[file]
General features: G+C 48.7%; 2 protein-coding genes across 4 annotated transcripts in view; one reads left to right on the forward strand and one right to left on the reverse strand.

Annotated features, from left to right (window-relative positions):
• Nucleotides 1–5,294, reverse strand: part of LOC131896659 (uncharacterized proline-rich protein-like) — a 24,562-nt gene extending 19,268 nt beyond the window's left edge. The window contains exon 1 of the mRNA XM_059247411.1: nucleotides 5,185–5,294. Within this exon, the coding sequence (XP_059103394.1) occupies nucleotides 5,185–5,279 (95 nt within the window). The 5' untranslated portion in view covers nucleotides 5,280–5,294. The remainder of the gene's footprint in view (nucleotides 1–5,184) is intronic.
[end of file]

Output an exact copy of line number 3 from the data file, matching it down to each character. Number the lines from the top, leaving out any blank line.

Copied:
• Nucleotides 1–5,294, reverse strand: part of LOC131896659 (uncharacterized proline-rich protein-like) — a 24,562-nt gene extending 19,268 nt beyond the window's left edge. The window contains exon 1 of the mRNA XM_059247411.1: nucleotides 5,185–5,294. Within this exon, the coding sequence (XP_059103394.1) occupies nucleotides 5,185–5,279 (95 nt within the window). The 5' untranslated portion in view covers nucleotides 5,280–5,294. The remainder of the gene's footprint in view (nucleotides 1–5,184) is intronic.